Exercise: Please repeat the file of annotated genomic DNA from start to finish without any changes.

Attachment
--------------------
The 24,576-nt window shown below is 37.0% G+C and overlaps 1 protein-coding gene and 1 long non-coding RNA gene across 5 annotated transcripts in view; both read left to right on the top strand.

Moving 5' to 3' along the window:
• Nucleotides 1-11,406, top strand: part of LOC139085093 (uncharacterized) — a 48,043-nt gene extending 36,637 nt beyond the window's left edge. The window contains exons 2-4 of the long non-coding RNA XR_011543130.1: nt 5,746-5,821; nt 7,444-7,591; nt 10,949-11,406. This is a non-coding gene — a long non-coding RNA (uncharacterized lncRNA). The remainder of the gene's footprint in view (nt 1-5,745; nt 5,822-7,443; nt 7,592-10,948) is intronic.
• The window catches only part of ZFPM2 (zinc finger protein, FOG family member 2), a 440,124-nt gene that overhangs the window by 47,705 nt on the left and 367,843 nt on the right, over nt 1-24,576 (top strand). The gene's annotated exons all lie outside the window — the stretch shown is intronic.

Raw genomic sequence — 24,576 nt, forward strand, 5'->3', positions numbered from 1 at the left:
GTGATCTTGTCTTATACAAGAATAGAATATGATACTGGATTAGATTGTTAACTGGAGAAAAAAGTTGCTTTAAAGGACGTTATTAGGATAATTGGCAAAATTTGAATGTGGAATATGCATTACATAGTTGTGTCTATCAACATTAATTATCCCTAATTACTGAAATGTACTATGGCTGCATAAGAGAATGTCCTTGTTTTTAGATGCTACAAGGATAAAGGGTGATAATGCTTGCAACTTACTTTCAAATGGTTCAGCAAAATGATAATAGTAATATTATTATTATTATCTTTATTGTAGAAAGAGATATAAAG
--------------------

The 24,576-nt window shown below is 37.0% G+C and overlaps 1 protein-coding gene and 1 long non-coding RNA gene across 5 annotated transcripts in view; both read left to right on the top strand.

Moving 5' to 3' along the window:
• Nucleotides 1-11,406, top strand: part of LOC139085093 (uncharacterized) — a 48,043-nt gene extending 36,637 nt beyond the window's left edge. The window contains exons 2-4 of the long non-coding RNA XR_011543130.1: nt 5,746-5,821; nt 7,444-7,591; nt 10,949-11,406. This is a non-coding gene — a long non-coding RNA (uncharacterized lncRNA). The remainder of the gene's footprint in view (nt 1-5,745; nt 5,822-7,443; nt 7,592-10,948) is intronic.
• The window catches only part of ZFPM2 (zinc finger protein, FOG family member 2), a 440,124-nt gene that overhangs the window by 47,705 nt on the left and 367,843 nt on the right, over nt 1-24,576 (top strand). The gene's annotated exons all lie outside the window — the stretch shown is intronic.

Raw genomic sequence — 24,576 nt, forward strand, 5'->3', positions numbered from 1 at the left:
GTGATCTTGTCTTATACAAGAATAGAATATGATACTGGATTAGATTGTTAACTGGAGAAAAAAGTTGCTTTAAAGGACGTTATTAGGATAATTGGCAAAATTTGAATGTGGAATATGCATTACATAGTTGTGTCTATCAACATTAATTATCCCTAATTACTGAAATGTACTATGGCTGCATAAGAGAATGTCCTTGTTTTTAGATGCTACAAGGATAAAGGGTGATAATGCTTGCAACTTACTTTCAAATGGTTCAGCAAAATGATAATAGTAATATTATTATTATTATCTTTATTGTAGAAAGAGATATAAAG